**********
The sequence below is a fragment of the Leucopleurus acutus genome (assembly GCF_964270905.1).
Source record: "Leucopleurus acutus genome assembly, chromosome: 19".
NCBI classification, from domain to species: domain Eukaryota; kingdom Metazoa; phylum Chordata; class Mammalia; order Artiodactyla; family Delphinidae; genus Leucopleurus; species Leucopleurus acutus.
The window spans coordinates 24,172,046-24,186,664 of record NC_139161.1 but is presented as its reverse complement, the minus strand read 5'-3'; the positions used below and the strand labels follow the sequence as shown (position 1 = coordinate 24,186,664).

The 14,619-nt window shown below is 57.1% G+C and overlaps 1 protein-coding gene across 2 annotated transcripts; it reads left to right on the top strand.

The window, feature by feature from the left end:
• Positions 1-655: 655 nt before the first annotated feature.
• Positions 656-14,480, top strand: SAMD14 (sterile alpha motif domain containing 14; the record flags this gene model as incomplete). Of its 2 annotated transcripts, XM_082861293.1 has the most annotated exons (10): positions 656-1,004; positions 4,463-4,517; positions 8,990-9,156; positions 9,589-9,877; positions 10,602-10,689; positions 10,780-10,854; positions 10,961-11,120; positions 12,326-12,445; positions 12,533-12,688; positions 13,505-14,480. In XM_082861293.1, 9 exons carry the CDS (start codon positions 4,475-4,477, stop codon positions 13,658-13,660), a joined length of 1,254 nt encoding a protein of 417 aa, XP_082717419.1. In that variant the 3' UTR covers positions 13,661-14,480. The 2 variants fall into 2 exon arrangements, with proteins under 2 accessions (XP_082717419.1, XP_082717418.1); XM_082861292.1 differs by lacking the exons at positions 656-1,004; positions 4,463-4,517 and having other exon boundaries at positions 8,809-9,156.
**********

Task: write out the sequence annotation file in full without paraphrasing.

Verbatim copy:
The sequence below is a fragment of the Leucopleurus acutus genome (assembly GCF_964270905.1).
Source record: "Leucopleurus acutus genome assembly, chromosome: 19".
NCBI classification, from domain to species: domain Eukaryota; kingdom Metazoa; phylum Chordata; class Mammalia; order Artiodactyla; family Delphinidae; genus Leucopleurus; species Leucopleurus acutus.
The window spans coordinates 24,172,046-24,186,664 of record NC_139161.1 but is presented as its reverse complement, the minus strand read 5'-3'; the positions used below and the strand labels follow the sequence as shown (position 1 = coordinate 24,186,664).

The 14,619-nt window shown below is 57.1% G+C and overlaps 1 protein-coding gene across 2 annotated transcripts; it reads left to right on the top strand.

The window, feature by feature from the left end:
• Positions 1-655: 655 nt before the first annotated feature.
• Positions 656-14,480, top strand: SAMD14 (sterile alpha motif domain containing 14; the record flags this gene model as incomplete). Of its 2 annotated transcripts, XM_082861293.1 has the most annotated exons (10): positions 656-1,004; positions 4,463-4,517; positions 8,990-9,156; positions 9,589-9,877; positions 10,602-10,689; positions 10,780-10,854; positions 10,961-11,120; positions 12,326-12,445; positions 12,533-12,688; positions 13,505-14,480. In XM_082861293.1, 9 exons carry the CDS (start codon positions 4,475-4,477, stop codon positions 13,658-13,660), a joined length of 1,254 nt encoding a protein of 417 aa, XP_082717419.1. In that variant the 3' UTR covers positions 13,661-14,480. The 2 variants fall into 2 exon arrangements, with proteins under 2 accessions (XP_082717419.1, XP_082717418.1); XM_082861292.1 differs by lacking the exons at positions 656-1,004; positions 4,463-4,517 and having other exon boundaries at positions 8,809-9,156.